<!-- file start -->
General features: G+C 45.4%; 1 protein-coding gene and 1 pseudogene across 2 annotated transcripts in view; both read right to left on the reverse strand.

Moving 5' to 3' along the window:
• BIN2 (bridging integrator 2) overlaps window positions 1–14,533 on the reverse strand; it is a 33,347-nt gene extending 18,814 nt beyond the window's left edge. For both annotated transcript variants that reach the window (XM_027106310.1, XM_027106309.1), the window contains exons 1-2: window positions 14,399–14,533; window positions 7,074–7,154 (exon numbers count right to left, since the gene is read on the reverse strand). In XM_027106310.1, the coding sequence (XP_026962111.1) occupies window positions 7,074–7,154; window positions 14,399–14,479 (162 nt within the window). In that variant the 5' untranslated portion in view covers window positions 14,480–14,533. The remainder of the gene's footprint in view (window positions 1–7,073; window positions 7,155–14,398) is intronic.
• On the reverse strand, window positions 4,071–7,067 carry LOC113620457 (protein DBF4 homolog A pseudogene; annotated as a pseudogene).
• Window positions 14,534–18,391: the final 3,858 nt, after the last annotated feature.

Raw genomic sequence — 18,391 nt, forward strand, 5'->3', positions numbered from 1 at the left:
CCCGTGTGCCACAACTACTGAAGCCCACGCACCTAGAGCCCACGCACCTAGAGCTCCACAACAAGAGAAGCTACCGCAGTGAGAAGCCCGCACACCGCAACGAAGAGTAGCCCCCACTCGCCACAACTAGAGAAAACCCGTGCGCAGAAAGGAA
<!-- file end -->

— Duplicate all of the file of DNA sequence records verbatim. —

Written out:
General features: G+C 45.4%; 1 protein-coding gene and 1 pseudogene across 2 annotated transcripts in view; both read right to left on the reverse strand.

Moving 5' to 3' along the window:
• BIN2 (bridging integrator 2) overlaps window positions 1–14,533 on the reverse strand; it is a 33,347-nt gene extending 18,814 nt beyond the window's left edge. For both annotated transcript variants that reach the window (XM_027106310.1, XM_027106309.1), the window contains exons 1-2: window positions 14,399–14,533; window positions 7,074–7,154 (exon numbers count right to left, since the gene is read on the reverse strand). In XM_027106310.1, the coding sequence (XP_026962111.1) occupies window positions 7,074–7,154; window positions 14,399–14,479 (162 nt within the window). In that variant the 5' untranslated portion in view covers window positions 14,480–14,533. The remainder of the gene's footprint in view (window positions 1–7,073; window positions 7,155–14,398) is intronic.
• On the reverse strand, window positions 4,071–7,067 carry LOC113620457 (protein DBF4 homolog A pseudogene; annotated as a pseudogene).
• Window positions 14,534–18,391: the final 3,858 nt, after the last annotated feature.

Raw genomic sequence — 18,391 nt, forward strand, 5'->3', positions numbered from 1 at the left:
CCCGTGTGCCACAACTACTGAAGCCCACGCACCTAGAGCCCACGCACCTAGAGCTCCACAACAAGAGAAGCTACCGCAGTGAGAAGCCCGCACACCGCAACGAAGAGTAGCCCCCACTCGCCACAACTAGAGAAAACCCGTGCGCAGAAAGGAA